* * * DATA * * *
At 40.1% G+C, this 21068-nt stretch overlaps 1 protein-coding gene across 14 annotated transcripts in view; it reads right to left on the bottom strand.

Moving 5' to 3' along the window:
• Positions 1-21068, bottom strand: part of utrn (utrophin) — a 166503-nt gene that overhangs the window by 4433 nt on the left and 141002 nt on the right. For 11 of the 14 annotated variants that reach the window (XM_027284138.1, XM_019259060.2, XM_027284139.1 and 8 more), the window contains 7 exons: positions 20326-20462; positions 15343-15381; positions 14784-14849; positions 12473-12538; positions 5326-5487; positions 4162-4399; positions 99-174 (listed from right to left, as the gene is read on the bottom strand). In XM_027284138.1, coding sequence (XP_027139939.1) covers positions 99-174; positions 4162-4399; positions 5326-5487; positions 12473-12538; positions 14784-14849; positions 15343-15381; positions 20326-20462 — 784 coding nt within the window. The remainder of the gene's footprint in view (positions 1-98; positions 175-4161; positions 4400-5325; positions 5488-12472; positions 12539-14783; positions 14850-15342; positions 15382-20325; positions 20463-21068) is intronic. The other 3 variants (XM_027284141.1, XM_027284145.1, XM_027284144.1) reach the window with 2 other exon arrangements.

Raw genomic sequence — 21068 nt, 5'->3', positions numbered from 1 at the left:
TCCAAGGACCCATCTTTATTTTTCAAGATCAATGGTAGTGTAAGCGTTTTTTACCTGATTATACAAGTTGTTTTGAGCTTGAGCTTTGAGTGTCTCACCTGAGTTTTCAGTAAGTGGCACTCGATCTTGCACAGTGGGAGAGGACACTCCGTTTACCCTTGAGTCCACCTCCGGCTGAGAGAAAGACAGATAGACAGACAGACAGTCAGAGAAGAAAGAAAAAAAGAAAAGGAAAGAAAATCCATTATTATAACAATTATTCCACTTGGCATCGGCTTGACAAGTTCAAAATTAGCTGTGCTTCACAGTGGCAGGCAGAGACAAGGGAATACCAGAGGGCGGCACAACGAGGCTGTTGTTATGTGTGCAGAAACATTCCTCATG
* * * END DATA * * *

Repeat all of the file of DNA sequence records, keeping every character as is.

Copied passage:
At 40.1% G+C, this 21068-nt stretch overlaps 1 protein-coding gene across 14 annotated transcripts in view; it reads right to left on the bottom strand.

Moving 5' to 3' along the window:
• Positions 1-21068, bottom strand: part of utrn (utrophin) — a 166503-nt gene that overhangs the window by 4433 nt on the left and 141002 nt on the right. For 11 of the 14 annotated variants that reach the window (XM_027284138.1, XM_019259060.2, XM_027284139.1 and 8 more), the window contains 7 exons: positions 20326-20462; positions 15343-15381; positions 14784-14849; positions 12473-12538; positions 5326-5487; positions 4162-4399; positions 99-174 (listed from right to left, as the gene is read on the bottom strand). In XM_027284138.1, coding sequence (XP_027139939.1) covers positions 99-174; positions 4162-4399; positions 5326-5487; positions 12473-12538; positions 14784-14849; positions 15343-15381; positions 20326-20462 — 784 coding nt within the window. The remainder of the gene's footprint in view (positions 1-98; positions 175-4161; positions 4400-5325; positions 5488-12472; positions 12539-14783; positions 14850-15342; positions 15382-20325; positions 20463-21068) is intronic. The other 3 variants (XM_027284141.1, XM_027284145.1, XM_027284144.1) reach the window with 2 other exon arrangements.

Raw genomic sequence — 21068 nt, 5'->3', positions numbered from 1 at the left:
TCCAAGGACCCATCTTTATTTTTCAAGATCAATGGTAGTGTAAGCGTTTTTTACCTGATTATACAAGTTGTTTTGAGCTTGAGCTTTGAGTGTCTCACCTGAGTTTTCAGTAAGTGGCACTCGATCTTGCACAGTGGGAGAGGACACTCCGTTTACCCTTGAGTCCACCTCCGGCTGAGAGAAAGACAGATAGACAGACAGACAGTCAGAGAAGAAAGAAAAAAAGAAAAGGAAAGAAAATCCATTATTATAACAATTATTCCACTTGGCATCGGCTTGACAAGTTCAAAATTAGCTGTGCTTCACAGTGGCAGGCAGAGACAAGGGAATACCAGAGGGCGGCACAACGAGGCTGTTGTTATGTGTGCAGAAACATTCCTCATG